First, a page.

MIT presents an ultrafast holiday offering
Most days, MIT chemist Keith Nelson and his team do cutting-edge research with femtosecond laser pulses—flashes of light that last about a thousandth-of-a-trillionth (10-15) of a second, or roughly the amount of time it takes a light beam to cross from one circuit feature to the next in a conventional computer chip.
And most days, the scientists are focused on the serious, long-term applications of their work, which include a variety of potential uses in fundamental science, as well as in communications and signal-processing technologies.
Image: Each image shows the "snapshot" of a highly structured, half-millimeter-wide laser pulse. The vertical axis is in arbitrary units; the horizonal axis is in picoseconds (10-12 seconds), which refers to the time when that part of the pulse arrived at the detector. Credit: Joshua C. Vaughan, T. Feurer and Keith A. Nelson, MIT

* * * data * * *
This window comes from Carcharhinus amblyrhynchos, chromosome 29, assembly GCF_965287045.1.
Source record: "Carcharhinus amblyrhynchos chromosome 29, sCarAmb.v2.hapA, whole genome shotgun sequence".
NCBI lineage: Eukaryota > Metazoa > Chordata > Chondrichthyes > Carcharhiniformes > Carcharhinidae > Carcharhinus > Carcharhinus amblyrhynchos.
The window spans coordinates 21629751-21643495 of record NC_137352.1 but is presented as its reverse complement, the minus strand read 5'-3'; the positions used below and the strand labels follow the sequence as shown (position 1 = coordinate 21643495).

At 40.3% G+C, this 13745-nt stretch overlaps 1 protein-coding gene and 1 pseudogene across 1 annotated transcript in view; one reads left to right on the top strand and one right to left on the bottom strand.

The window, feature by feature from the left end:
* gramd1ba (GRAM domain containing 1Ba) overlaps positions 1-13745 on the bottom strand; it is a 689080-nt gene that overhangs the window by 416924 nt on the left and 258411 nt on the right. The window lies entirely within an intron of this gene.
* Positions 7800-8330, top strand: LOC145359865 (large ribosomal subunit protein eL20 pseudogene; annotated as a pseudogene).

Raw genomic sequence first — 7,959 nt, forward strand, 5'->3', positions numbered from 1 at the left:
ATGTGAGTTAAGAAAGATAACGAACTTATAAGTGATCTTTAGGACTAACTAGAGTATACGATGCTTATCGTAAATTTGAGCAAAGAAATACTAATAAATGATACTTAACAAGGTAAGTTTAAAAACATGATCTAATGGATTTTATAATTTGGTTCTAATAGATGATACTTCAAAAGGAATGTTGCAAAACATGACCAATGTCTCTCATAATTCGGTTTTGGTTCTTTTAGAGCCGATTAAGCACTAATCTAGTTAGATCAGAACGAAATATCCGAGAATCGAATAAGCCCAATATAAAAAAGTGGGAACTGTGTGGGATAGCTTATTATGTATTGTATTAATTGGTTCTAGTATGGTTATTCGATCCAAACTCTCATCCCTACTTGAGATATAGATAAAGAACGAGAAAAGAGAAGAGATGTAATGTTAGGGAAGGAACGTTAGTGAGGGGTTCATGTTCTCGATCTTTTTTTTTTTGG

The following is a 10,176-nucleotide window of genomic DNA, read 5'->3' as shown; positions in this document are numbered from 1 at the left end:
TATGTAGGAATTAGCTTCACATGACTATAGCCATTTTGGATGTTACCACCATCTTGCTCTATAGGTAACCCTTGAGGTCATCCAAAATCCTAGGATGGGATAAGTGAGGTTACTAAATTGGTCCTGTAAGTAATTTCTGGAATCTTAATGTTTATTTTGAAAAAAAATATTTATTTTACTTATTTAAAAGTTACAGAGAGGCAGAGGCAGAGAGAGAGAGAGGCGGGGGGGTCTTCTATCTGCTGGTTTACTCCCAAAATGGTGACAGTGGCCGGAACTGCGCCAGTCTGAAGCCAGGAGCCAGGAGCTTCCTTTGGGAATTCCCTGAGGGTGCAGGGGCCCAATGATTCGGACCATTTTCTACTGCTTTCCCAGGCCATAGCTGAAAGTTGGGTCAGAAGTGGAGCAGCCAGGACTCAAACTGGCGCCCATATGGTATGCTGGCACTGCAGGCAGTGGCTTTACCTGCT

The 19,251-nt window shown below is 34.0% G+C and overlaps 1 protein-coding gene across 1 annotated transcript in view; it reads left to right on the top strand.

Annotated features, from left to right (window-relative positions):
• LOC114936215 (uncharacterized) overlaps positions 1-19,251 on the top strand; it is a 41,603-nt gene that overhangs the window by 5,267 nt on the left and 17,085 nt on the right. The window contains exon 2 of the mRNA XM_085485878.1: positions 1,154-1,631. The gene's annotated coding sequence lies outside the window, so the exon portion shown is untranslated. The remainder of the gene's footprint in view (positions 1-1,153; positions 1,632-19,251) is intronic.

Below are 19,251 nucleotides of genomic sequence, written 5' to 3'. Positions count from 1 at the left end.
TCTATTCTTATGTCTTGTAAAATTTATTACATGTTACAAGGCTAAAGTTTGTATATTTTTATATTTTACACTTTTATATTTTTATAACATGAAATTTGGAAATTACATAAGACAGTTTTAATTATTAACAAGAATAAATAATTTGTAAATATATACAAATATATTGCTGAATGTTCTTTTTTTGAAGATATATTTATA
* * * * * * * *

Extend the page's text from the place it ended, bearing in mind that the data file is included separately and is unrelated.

As 2004 draws to a close, however, Nelson and his coworkers have demonstrated their techniques for shaping and manipulating the femtosecond pulses with a seasonal offering. Each of the symbols shown here is actually a highly structured, half-millimeter-wide swarm of laser photons flying in formation from left to right at the speed of light. The images are produced by analyzing the photons in an ultrafast detection system, then plotting their vertical position and time of arrival.
Result: the world's fastest holiday greeting.
Explore further: The debut of the antihydrogen beam